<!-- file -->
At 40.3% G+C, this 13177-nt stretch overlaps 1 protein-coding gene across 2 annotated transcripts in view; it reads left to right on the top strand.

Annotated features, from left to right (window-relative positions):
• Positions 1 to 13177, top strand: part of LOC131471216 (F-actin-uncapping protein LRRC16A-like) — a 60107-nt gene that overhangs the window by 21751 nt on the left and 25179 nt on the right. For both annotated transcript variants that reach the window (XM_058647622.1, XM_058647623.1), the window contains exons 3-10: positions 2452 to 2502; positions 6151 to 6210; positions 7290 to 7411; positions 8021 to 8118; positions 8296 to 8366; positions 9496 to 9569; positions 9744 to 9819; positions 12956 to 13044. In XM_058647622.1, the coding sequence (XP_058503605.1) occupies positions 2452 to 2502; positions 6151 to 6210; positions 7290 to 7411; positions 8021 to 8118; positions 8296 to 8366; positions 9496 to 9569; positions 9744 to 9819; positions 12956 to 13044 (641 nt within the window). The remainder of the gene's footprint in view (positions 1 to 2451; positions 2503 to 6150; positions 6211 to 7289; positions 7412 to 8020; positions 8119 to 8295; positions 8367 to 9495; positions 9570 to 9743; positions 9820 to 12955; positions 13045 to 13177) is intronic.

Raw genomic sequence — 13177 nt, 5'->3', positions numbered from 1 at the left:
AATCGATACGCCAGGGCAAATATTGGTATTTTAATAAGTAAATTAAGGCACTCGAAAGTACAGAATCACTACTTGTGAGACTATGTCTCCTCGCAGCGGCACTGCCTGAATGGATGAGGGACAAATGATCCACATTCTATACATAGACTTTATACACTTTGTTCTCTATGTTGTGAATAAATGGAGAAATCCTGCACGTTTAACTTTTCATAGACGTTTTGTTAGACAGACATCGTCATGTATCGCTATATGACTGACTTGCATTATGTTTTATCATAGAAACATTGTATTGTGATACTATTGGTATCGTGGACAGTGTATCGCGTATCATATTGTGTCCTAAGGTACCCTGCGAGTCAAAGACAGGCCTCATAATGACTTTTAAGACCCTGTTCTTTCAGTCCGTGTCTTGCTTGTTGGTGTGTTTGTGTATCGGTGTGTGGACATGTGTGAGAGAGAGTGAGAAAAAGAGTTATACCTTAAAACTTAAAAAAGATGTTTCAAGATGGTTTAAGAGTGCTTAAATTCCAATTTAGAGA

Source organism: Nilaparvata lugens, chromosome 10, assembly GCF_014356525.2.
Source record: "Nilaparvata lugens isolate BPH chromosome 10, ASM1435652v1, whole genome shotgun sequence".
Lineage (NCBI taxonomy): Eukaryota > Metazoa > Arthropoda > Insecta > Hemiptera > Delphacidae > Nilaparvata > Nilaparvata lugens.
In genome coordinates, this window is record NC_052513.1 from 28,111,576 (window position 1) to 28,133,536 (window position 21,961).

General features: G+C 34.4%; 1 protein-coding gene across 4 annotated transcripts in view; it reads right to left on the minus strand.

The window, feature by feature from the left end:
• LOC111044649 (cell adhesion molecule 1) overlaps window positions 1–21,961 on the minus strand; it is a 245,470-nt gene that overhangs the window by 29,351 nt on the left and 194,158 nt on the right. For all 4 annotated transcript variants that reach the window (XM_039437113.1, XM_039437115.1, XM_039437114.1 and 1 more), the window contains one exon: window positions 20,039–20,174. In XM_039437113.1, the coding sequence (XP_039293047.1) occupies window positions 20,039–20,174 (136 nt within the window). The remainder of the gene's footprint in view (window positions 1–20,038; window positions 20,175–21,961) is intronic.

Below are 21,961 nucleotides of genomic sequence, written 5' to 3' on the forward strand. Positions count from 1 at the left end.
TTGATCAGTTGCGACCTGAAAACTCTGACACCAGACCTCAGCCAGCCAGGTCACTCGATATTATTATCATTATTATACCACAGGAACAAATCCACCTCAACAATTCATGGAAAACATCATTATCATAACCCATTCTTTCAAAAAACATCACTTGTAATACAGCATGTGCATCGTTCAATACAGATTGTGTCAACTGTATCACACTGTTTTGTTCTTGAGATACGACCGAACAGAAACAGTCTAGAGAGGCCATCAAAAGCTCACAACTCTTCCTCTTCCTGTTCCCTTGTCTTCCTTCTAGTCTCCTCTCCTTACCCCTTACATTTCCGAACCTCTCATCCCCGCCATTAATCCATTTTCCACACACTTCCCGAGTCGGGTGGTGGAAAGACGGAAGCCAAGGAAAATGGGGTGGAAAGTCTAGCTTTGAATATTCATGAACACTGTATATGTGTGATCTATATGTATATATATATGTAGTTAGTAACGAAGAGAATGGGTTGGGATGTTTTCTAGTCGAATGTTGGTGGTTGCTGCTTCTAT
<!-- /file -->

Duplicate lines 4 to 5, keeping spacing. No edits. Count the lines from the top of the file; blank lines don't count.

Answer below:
Raw genomic sequence — 13177 nt, 5'->3', positions numbered from 1 at the left:
AATCGATACGCCAGGGCAAATATTGGTATTTTAATAAGTAAATTAAGGCACTCGAAAGTACAGAATCACTACTTGTGAGACTATGTCTCCTCGCAGCGGCACTGCCTGAATGGATGAGGGACAAATGATCCACATTCTATACATAGACTTTATACACTTTGTTCTCTATGTTGTGAATAAATGGAGAAATCCTGCACGTTTAACTTTTCATAGACGTTTTGTTAGACAGACATCGTCATGTATCGCTATATGACTGACTTGCATTATGTTTTATCATAGAAACATTGTATTGTGATACTATTGGTATCGTGGACAGTGTATCGCGTATCATATTGTGTCCTAAGGTACCCTGCGAGTCAAAGACAGGCCTCATAATGACTTTTAAGACCCTGTTCTTTCAGTCCGTGTCTTGCTTGTTGGTGTGTTTGTGTATCGGTGTGTGGACATGTGTGAGAGAGAGTGAGAAAAAGAGTTATACCTTAAAACTTAAAAAAGATGTTTCAAGATGGTTTAAGAGTGCTTAAATTCCAATTTAGAGA